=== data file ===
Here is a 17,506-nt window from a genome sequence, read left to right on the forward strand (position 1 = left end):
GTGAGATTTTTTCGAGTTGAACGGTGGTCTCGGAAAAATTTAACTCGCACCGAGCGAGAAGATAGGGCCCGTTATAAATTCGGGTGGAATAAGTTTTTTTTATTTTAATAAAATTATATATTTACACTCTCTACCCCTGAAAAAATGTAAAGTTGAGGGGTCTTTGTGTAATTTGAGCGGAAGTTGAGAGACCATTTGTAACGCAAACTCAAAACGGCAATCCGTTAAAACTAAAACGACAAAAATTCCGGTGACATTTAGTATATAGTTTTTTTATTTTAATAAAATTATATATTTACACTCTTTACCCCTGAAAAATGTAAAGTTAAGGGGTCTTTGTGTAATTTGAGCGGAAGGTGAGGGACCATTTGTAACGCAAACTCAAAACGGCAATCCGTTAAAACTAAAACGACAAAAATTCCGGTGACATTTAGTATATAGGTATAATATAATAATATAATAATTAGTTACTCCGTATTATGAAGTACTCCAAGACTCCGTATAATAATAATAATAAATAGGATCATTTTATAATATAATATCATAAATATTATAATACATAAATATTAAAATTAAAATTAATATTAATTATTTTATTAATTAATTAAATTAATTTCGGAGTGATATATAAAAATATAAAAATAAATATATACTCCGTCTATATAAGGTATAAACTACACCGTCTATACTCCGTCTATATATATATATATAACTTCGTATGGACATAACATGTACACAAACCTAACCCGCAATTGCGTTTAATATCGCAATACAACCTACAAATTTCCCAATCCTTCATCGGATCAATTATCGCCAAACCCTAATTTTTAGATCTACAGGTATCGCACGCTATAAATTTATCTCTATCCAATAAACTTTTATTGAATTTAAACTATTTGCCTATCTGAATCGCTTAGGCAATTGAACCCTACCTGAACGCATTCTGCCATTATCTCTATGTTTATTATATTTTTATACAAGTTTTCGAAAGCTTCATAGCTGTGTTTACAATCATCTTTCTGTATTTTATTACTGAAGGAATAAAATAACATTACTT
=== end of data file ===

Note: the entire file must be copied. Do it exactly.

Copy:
Here is a 17,506-nt window from a genome sequence, read left to right on the forward strand (position 1 = left end):
GTGAGATTTTTTCGAGTTGAACGGTGGTCTCGGAAAAATTTAACTCGCACCGAGCGAGAAGATAGGGCCCGTTATAAATTCGGGTGGAATAAGTTTTTTTTATTTTAATAAAATTATATATTTACACTCTCTACCCCTGAAAAAATGTAAAGTTGAGGGGTCTTTGTGTAATTTGAGCGGAAGTTGAGAGACCATTTGTAACGCAAACTCAAAACGGCAATCCGTTAAAACTAAAACGACAAAAATTCCGGTGACATTTAGTATATAGTTTTTTTATTTTAATAAAATTATATATTTACACTCTTTACCCCTGAAAAATGTAAAGTTAAGGGGTCTTTGTGTAATTTGAGCGGAAGGTGAGGGACCATTTGTAACGCAAACTCAAAACGGCAATCCGTTAAAACTAAAACGACAAAAATTCCGGTGACATTTAGTATATAGGTATAATATAATAATATAATAATTAGTTACTCCGTATTATGAAGTACTCCAAGACTCCGTATAATAATAATAATAAATAGGATCATTTTATAATATAATATCATAAATATTATAATACATAAATATTAAAATTAAAATTAATATTAATTATTTTATTAATTAATTAAATTAATTTCGGAGTGATATATAAAAATATAAAAATAAATATATACTCCGTCTATATAAGGTATAAACTACACCGTCTATACTCCGTCTATATATATATATATAACTTCGTATGGACATAACATGTACACAAACCTAACCCGCAATTGCGTTTAATATCGCAATACAACCTACAAATTTCCCAATCCTTCATCGGATCAATTATCGCCAAACCCTAATTTTTAGATCTACAGGTATCGCACGCTATAAATTTATCTCTATCCAATAAACTTTTATTGAATTTAAACTATTTGCCTATCTGAATCGCTTAGGCAATTGAACCCTACCTGAACGCATTCTGCCATTATCTCTATGTTTATTATATTTTTATACAAGTTTTCGAAAGCTTCATAGCTGTGTTTACAATCATCTTTCTGTATTTTATTACTGAAGGAATAAAATAACATTACTT